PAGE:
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07 May 2019 | Story Valentino Ndaba | Photo Charl Devenish
Noko Masalesa
Noko Masalesa, Director of Protection Services, in conversation with students and stakeholders to plan a safe way forward.

Safety and security are human rights that constitute social justice. At the centre of the agenda at the University of the Free State’s (UFS) Social Justice Week held on the Bloemfontein Campus from 17-22 April 2019 were discussions about off-campus safety. Stakeholders agreed on an upgrade to security measures in order to ensure the success and wellbeing of the student population.

A call to students

Prof John Mubangizi, Dean of the Faculty of Law, in his capacity as representative of the UFS Rector and Vice-Chancellor, Prof Francis Petersen, expressed his view on institutions of higher learning no longer functioning as ivory towers. “For any initiative to succeed, collaboration is necessary between key roleplayers,” he said.

He aptly pointed out that: “We cannot underscore the importance of safety and security, not only for the university but also for the communities around us. What the university does benefits the community and vice versa. I pledge the university’s commitment to play a leading part to ensure that the collaboration works,” said Prof Mubangizi.

Beefing up security: Who is involved?

In view of the collaborative effort Prof Mubangizi alluded to, the engagement was twofold. First was the roundtable discussion facilitated by Protection Services which then escalated into a public dialogue where students had the opportunity to interact with external delegates.

The South African Police Services, Community Police Forum, Private Security, Mangaung Metropolitan Municipality, Provincial Commissioner, and Deputy Minister of Police were well represented in this critical conversation. Internally, members of Protection Services, Housing and Residence Affairs, Student Affairs, Institute for Social Justice and Reconciliation, Student Representative Council, and the Department of Criminology heard the plight of off-campus safety faced by students.

Changes in the horizon

The discussions culminated with recommendations which will see the future of student safety take a different direction. According to Skhululekile Luwaca, former SRC president, these include “the municipality’s commitment to immediately address issues such as street lights and enforcing by-laws, ensuring an integrated accreditation system, and drafting a policy for off-campus accommodation, running more crime awareness campaigns, and giving police patrols more visibility.”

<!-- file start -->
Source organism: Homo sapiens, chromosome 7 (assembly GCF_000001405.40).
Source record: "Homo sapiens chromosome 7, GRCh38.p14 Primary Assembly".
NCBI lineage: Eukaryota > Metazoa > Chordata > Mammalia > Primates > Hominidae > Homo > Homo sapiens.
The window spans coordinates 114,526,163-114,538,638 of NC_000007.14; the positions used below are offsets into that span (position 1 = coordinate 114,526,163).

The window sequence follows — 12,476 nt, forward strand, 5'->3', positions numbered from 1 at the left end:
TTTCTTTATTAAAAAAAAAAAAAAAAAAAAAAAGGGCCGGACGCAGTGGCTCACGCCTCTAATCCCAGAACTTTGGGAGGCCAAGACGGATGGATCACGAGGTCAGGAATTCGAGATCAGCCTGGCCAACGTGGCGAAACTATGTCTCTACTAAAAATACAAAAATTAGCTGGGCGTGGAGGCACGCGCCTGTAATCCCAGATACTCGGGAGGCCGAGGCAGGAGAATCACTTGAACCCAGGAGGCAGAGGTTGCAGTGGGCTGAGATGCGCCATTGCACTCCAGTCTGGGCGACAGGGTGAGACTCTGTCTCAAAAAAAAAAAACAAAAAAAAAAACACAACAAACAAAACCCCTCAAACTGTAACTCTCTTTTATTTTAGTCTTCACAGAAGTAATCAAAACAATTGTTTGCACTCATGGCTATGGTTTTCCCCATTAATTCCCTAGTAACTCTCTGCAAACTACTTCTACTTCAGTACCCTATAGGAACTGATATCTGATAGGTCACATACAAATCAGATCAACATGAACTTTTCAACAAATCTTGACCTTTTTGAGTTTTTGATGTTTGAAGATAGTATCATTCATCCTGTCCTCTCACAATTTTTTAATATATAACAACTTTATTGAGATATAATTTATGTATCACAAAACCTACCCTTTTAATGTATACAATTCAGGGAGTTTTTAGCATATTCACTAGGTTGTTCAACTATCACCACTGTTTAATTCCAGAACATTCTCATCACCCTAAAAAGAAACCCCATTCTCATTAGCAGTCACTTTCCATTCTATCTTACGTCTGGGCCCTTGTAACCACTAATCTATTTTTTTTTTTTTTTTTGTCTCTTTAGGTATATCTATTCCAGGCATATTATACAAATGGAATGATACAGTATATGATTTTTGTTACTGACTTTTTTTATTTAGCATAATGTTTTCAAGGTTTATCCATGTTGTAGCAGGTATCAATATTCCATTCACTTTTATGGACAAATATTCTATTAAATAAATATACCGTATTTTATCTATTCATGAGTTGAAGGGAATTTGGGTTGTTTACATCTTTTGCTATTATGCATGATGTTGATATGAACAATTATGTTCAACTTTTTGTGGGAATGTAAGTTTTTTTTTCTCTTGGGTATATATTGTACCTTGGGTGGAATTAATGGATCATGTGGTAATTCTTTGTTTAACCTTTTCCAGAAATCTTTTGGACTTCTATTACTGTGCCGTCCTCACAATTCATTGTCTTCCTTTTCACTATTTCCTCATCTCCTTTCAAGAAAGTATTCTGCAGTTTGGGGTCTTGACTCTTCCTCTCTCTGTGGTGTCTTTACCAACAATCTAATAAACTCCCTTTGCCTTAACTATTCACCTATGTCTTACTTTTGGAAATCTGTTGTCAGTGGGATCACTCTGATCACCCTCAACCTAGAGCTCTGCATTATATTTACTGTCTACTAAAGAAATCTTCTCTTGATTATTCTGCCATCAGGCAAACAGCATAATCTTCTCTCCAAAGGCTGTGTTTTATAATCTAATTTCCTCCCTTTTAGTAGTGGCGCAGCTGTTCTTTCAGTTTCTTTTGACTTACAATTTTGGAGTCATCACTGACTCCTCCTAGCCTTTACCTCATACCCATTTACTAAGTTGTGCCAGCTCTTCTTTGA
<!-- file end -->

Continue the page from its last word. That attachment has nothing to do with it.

In addition to resolving to set up a student safety forum with all the stakeholders, the Mangaung Metropolitan Municipality has invited the UFS to join Reclaim the City – a safety forum where practical solutions to crime are devised and implemented on a weekly basis.


News Archive

UFS presents Trust and Estate Planning Seminar
2010-10-04

At the seminar were, from the left: Mr James Faber, Centre for Planning Law; Mr Marius Botha, independent trainer in Financial Planning; Willie van der Westhuizen, Trust and Estate specialist, Millers Attorneys; Mr Louis van Vuren from B.O.E.; Ms Shirly Hyland, Centre for Financial Planning Law; Mr Kenneth Mould, Centre for Estate Planning Law; and Dr Bradley Smith, Department of Private Law.
 
The Centre for Estate Planning Law, in collaboration with the Centre for Financial Planning Law at the University of the Free State (UFS), recently presented their second Trust and Estate Planning Seminar.

This seminar was presented with the aim to convey new developments in the area of the law of succession, trust law and estate law in a practical manner to the public, as well as do research about relevant aspects of these disciplines. Prof. Willie van der Westhuizen, Trust and Estate specialist from Millers Attorneys was a speaker at the event and he discussed the topic, “Are trusts still useful and can it work for the advisor?”

Mr Marius Botha, independent trainer in Financial Planning, did a presentation on “The effect of abolishment of estate duty on financial planning needs”. Mr Louis van Vuren from BoE, main sponsor of the seminar, ended the afternoon with the topic “A gentle reminder of the general pitfalls in estate planning, will-drafting, estate and trust administration”.

Planning for next year’s Trust and Estate Law Colloquium, as well as has Prof. Willie van der Westhuizen’s annual Trust Law Seminar, has already started.

The seminar was attended by 90 financial planners and practising attorneys.

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